In principle, then, the teaching of Jeremiah and Ezekiel, it seems to me, precludes the idea of the generational curse, at least as it was rehearsed by my missionary friend. Now, I will readily concede that some sins have implications that may extend to succeeding family members. For instance, a pregnant mother who uses cocaine will endanger her child. An alcoholic father's abuse of his children will leave scars that are deep and visceral. Both need healing. Nonetheless, these are not generational curses, at least as some of the faith-healers describe it. They are simply the consequences of reckless judgments that have affected others.

In the end, I do not subscribe to the generational curse theory, and my assessment is not very positive of healing ministries that are based on this notion. I'm sure many of the so-called healers are sincere, but I think they are sincerely mistaken.

3 comments:

  1. As you have shown, the "sins of the fathers" passages continue to trouble Jews and Christians alike with the threat of generational divine retribution. The concept is really expressed only twice in the book of Exodus (and reiterated in parallel passages that are clearly quoted from or based on the Exodus passages).

    First, Exodus 20:4-6 is paralleled in Deuteronomy 5:8-10. (The Ten Commandments)

    You shall not make for yourself an image in the form of anything in heaven above or on the earth beneath or in the waters below. You shall not bow down to them or worship them; for I, the LORD your God, am a jealous God, punishing the children for the sin of the parents to the third and fourth generation of those who hate me, but showing love to a thousand generations of those who love me and keep my commandments.
    Exodus 20:4-6 NIV

    You shall not make for yourself an image in the form of anything in heaven above or on the earth beneath or in the waters below. You shall not bow down to them or worship them; for I, the LORD your God, am a jealous God, punishing the children for the sin of the parents to the third and fourth generation of those who hate me, but showing love to a thousand generations of those who love me and keep my commandments.
    Deuteronomy 5:8-10 NIV

    And second, Exodus 34:6-7 is paralleled in Numbers 14:17-18.

    And he passed in front of Moses, proclaiming, "The LORD, the LORD, the compassionate and gracious God, slow to anger, abounding in love and faithfulness, 7 maintaining love to thousands, and forgiving wickedness, rebellion and sin. Yet he does not leave the guilty unpunished; he punishes the children and their children for the sin of the parents to the third and fourth generation."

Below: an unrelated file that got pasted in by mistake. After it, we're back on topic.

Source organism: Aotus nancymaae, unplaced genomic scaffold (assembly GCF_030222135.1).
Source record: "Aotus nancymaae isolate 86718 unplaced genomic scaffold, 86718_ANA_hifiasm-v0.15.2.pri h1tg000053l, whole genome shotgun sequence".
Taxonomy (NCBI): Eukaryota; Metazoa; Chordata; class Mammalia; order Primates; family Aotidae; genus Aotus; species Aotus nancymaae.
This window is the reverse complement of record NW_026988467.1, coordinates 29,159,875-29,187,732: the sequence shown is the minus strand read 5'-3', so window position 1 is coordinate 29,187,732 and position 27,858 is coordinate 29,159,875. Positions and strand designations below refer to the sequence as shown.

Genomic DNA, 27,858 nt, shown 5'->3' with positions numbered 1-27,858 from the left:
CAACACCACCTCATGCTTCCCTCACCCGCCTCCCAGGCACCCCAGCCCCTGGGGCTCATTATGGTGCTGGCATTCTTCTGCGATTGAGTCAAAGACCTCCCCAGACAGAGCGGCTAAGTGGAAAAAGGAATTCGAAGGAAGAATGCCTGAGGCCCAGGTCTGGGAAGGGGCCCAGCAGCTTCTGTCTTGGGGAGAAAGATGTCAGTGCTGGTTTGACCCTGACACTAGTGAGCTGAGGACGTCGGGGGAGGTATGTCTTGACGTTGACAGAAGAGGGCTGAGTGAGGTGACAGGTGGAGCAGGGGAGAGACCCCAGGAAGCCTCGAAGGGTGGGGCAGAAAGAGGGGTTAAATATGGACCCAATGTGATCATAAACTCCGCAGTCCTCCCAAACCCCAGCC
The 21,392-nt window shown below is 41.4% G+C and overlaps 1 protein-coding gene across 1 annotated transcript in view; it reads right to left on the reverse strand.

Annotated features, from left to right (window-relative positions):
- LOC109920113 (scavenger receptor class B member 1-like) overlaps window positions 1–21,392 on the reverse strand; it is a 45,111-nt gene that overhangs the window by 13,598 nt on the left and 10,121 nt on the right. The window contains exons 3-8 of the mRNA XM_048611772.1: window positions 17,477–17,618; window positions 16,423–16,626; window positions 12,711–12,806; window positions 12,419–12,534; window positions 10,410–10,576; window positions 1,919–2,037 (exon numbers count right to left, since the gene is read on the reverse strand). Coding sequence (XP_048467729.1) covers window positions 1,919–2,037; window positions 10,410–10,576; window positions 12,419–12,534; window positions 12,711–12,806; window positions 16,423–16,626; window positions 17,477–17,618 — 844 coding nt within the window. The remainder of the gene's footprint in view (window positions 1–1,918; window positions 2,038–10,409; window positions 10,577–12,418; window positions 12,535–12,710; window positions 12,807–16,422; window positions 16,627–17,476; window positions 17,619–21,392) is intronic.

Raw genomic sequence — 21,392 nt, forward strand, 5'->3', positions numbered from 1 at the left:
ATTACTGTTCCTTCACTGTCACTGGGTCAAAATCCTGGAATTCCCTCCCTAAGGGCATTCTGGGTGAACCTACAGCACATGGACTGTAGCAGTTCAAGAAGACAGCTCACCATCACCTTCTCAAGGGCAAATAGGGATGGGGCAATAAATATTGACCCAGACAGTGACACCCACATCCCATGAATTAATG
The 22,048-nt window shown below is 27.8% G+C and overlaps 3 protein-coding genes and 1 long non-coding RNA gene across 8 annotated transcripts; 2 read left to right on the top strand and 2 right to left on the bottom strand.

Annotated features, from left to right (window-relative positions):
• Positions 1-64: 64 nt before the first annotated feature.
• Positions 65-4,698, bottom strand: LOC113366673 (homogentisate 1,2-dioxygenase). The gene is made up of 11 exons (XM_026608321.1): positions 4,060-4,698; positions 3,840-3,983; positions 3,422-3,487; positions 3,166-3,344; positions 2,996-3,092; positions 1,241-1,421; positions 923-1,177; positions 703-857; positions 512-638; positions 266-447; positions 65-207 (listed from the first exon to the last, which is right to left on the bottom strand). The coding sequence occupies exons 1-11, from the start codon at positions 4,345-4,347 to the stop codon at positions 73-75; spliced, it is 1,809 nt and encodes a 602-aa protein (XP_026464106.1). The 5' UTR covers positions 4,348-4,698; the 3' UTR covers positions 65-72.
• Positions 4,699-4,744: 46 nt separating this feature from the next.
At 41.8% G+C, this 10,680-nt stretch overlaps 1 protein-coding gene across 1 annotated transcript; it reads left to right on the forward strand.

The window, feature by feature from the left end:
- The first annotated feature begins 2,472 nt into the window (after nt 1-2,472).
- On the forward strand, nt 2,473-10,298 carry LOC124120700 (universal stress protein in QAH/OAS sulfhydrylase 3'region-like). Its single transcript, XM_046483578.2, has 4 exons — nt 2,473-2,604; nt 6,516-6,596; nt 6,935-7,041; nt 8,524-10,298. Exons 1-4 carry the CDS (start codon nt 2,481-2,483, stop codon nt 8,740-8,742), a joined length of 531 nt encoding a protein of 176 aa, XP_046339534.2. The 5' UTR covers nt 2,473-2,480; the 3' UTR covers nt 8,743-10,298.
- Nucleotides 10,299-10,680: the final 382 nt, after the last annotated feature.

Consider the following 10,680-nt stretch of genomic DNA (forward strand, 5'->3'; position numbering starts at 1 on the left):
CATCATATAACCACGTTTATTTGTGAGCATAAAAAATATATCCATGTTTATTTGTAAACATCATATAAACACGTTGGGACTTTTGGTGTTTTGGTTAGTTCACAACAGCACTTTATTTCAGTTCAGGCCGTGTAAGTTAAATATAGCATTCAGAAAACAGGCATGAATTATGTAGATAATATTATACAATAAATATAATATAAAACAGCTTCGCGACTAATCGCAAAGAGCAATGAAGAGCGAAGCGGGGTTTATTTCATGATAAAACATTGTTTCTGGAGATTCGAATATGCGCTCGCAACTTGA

Exodus 34:6-7 NIV

    Now may the Lord's strength be displayed, just as you have declared: 'The LORD is slow to anger, abounding in love and forgiving sin and rebellion. Yet he does not leave the guilty unpunished; he punishes the children for the sin of the parents to the third and fourth generation.'
    Numbers 14:17-18 NIV

    The clear point in all of these passages is that God's mercy overwhelms any sense of punishment or divine retribution - but with a CAVEAT. God still takes sin very seriously - for those that persist in hating him, for those who do not embrace his abundant love and forgiveness, the consequences of sin are far reaching, even impacting future generations. But God's will is clearly mercy and forgiveness, not retribution.

    To obsess on punishment is to miss the point of God's mercy in these passages. God desires to forgive and only active and continued sinful resistance prevents this application of mercy.

    The statement about the generational impact of sin is a mere statement of fact than a threat of divine retribution. Sin - as Elton Trueblood once said - carries the seed of its own destruction. God is not doing anything special when sin shows its lasting effects. That is just the nature of sin - it impacts not only the sinner, but also those around him.